Decklyn, Murphy, and Reality

Have you ever had one of those projects that seems to take on a life of it’s own? Well the Decklyn coat by Blaverry was mine!!! I think often we see all these pretty pictures of finished garments on Facebook, Instagram, Pinterest, blogs, and think to ourselves – ‘I wish I could make that!’ ‘Her daughter is so beautiful!’ She is an amazing seamstress.’ “I wish sewing was that easy for me!!’ Well people reality is reality. Some of us have a lot of funds to spend on really nice fabric. Others of us up-cycle to save every penny. Some of us have a few additional team players helping with kids, cleaning, or dinners. Some of us pick threads out of the soup because we leaned too far over the pot. Facebook is not reality! Pinterest is not reality. Instagram is not reality. These images we see are a moment of reality- a snippit, a still frame. A well constructed, thought-out concept that took hours of sewing, planning, posing, lighting and Photoshop. Whether you blog as a journal, a business, or a hobby – you know you have planned out most high profile projects to the ‘T’. Reality, however, is composed of all the little moments that fill the space in between the start and finish. Today I want to share with you my reality.

First let me start off by saying I LOVE  this pattern! Christie, the beauty behind Blaverry, has a great sense of style. She is a great mix of fresh, edgy, modern classics. The Decklyn is coat pattern with great detailing! It is an intermediate/advanced pattern that requires construction and sewing knowledge. I am qualified for this pattern, however I decided to attempt this project with a friend… you all know him as Murphy. Worst idea EVER! February was a busy month for Phat Quarters! We had just finished a tour for Art Gallery’s new denim, helped celebrate the birthday of SLPco, celebrated three birthdays of our own, hosted a tour for a new fabric line we love, Minshan by Lewis & Irene, participated in a Love Notions tour, Boys Can Wear Pink tour and it marked our 3rd year of business as Phat Quarters. So… I decided to make the coolest new spring coat for my middle daughter – the Decklyn, because I had all this spare time you see…

And all that is my second job. My first job is as a wife and mother. I have 5 kids and like dominoes they each fell, one at a time, to a nasty head cold then the flu that Murphy brough along in his sewing kit. My youngest ended up having steroid treatments and got an ear infection. I fell ill about halfway through but it I was determined to work on Decklyn anyway. The pattern itself pieced together seamlessly and I used the layers option to print just the size I needed. I wanted to use one main fabric and so to highlight the style-lines of the coat I decided to add the detail of handmade piping. I used this to show off the pieced elements of the coat. I am thrilled with how that turned out! But back to reality….

I started this project with 2 sick kids and by day three there were four sick kids, one sick mommy, and all I had managed to do was cut out all the pieces and make the piping. By the time I was ready to start sewing I was drinking Dayquil every four hours. Apparently Dayquil and sewing do not mix. How do I know this? Lets just look at the evidence….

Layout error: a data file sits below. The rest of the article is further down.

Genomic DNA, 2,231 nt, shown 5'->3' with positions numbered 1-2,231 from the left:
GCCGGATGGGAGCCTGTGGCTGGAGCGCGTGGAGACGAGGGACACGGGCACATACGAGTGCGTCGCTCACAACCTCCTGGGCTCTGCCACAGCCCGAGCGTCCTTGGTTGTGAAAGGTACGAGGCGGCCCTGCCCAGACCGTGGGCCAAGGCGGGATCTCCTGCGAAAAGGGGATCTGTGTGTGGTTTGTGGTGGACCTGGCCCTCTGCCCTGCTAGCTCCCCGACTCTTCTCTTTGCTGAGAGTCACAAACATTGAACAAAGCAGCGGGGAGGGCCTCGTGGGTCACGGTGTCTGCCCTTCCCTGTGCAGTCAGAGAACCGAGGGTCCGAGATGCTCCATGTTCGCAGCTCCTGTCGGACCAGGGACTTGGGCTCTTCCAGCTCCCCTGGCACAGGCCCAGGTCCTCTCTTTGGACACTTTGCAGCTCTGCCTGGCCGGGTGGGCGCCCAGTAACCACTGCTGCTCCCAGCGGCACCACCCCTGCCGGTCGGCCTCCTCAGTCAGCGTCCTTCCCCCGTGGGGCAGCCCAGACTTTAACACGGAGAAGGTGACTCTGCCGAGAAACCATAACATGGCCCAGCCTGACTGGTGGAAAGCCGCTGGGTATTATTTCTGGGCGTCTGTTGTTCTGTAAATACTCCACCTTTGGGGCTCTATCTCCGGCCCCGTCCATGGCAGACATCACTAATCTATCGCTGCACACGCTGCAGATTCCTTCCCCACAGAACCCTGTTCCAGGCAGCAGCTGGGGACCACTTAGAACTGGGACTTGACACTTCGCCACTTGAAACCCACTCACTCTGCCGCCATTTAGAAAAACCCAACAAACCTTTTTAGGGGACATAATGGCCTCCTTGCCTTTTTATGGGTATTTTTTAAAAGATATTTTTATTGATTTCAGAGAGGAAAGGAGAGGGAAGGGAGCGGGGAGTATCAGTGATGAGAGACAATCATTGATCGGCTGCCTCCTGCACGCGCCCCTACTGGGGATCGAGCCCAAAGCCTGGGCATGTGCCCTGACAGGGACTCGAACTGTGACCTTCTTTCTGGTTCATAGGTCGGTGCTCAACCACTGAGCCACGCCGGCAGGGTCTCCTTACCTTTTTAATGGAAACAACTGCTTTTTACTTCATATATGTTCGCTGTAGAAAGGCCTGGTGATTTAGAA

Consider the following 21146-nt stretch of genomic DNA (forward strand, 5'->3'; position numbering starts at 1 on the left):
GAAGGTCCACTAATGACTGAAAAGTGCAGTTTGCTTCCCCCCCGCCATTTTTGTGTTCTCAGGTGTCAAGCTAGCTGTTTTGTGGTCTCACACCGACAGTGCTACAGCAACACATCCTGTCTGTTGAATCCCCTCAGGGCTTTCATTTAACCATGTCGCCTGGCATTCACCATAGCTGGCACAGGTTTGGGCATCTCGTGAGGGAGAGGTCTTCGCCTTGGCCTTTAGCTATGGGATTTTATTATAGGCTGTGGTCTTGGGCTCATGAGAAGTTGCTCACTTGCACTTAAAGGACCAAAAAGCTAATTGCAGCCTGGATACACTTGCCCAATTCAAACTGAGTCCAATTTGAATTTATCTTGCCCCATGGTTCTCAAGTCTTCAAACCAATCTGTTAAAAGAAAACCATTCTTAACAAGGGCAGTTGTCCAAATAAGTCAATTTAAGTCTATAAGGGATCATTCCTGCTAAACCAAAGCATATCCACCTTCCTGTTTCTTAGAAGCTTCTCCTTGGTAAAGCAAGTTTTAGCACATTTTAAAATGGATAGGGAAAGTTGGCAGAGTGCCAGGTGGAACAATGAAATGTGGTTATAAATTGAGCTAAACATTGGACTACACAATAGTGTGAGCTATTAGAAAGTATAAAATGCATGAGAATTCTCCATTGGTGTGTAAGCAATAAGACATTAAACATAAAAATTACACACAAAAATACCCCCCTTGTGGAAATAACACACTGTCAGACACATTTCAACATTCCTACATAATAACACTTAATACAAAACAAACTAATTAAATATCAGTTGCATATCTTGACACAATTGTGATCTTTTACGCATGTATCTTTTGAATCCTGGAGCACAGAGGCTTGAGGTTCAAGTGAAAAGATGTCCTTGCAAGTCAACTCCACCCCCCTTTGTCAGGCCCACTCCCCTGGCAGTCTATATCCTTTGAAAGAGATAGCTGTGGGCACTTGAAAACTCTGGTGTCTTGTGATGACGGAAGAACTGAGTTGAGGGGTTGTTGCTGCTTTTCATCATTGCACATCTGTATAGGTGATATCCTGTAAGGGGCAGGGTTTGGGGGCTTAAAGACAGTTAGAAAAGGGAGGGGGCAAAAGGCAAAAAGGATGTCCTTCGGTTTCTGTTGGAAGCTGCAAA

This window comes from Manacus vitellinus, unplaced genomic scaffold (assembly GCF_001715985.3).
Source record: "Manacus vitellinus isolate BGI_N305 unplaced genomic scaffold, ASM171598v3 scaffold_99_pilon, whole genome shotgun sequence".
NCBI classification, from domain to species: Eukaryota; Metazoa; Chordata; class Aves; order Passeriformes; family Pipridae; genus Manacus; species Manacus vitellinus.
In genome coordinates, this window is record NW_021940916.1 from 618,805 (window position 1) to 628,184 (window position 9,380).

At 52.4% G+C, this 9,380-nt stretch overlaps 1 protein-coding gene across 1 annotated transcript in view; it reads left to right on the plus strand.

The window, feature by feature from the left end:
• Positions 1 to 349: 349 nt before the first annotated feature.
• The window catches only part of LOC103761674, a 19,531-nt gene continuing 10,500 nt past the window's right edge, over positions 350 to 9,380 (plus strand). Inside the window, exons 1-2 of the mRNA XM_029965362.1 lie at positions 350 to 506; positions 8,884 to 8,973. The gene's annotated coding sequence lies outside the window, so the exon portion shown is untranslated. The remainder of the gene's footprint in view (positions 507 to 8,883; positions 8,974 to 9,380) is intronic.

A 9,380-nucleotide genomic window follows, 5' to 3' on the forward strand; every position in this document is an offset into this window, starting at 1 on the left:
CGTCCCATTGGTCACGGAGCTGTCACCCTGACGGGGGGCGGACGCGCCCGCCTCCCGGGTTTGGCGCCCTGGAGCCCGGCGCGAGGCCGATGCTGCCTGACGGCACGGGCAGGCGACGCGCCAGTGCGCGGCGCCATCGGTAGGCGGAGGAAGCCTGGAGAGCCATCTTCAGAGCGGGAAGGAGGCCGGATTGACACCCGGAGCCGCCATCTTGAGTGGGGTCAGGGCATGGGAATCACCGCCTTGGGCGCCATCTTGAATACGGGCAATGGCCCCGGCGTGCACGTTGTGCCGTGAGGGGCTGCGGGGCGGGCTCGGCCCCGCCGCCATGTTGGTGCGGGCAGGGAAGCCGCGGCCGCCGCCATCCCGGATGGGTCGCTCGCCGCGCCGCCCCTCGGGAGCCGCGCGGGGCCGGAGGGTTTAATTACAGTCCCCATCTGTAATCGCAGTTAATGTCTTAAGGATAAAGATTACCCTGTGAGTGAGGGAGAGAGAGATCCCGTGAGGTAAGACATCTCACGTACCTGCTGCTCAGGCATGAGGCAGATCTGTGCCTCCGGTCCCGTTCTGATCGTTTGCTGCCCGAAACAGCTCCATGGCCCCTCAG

I was so sick that I literally thought “What kind pattern did Christie make here with all these wonky placed curves?” So much so, I almost sent her a PM to say ‘I think something might be wrong with the pattern’. What is almost worse than completely embarrassing myself, is that I did not even notice that there was a problem until my sleeve would not fit. After checking and rechecking the pattern pieces and the tutorial I finally realized that I had put the left collar curve onto the right bottom bodice as a sleeve curve AND put the opposite set together as one piece as well!!! Seriously?!?! Worse than that is that I attached the front pieces to the back bodice and attempted to put the sleeves on before I even noticed anything was out of place! ARE YOU KIDDING ME!!! How did I NOT notice something was really funky with the sleeve curve!!! So I had to pull everything apart.

Skip forward FIVE days of vomit, coughing, steroid treatments, one ear ache and a sick husband and all I manage to accomplish was to buy my zippers. Although I forgot my coupons and bought the coat zipper in the wrong size. The next day I manage to sew the lining together. I used Studio-E’s Peacock Peppered Cotton and while it is stunning it is hard to make out a right and wrong side. So of course I ended up with two beautifully top stitched left lining pieces and nothing for the right side. At this point I do not know who or what I hated more; Murphy or the seam ripper! Finally I progressed from a head-cold to the flu and our family ship sank! I pull everyone out of the raging waters five days later and successfully attach the sleeves, cuffs and zippers….Murphy must have gotten sick himself cause he was no where to be found. Ridding the momentum of this wave I attach the waistband and was ready to finish it all off with the zipper. But remember, the zipper was too long. So at 11 PM I snip the base of my zipper to the proper length and stitch that bad boy in. I test my zipper and pull the *(#(_%@*!%# zipper-pull right off because I CUT THE BASE OFF!!! I HATE MURPHY! I HATE BEING SICK! I HATE ZIPPERS! I HATE PENGUINS! I pretty much hated everybody and everything until I feel asleep. (I actually adore penguins! They are one of my favorite animals.)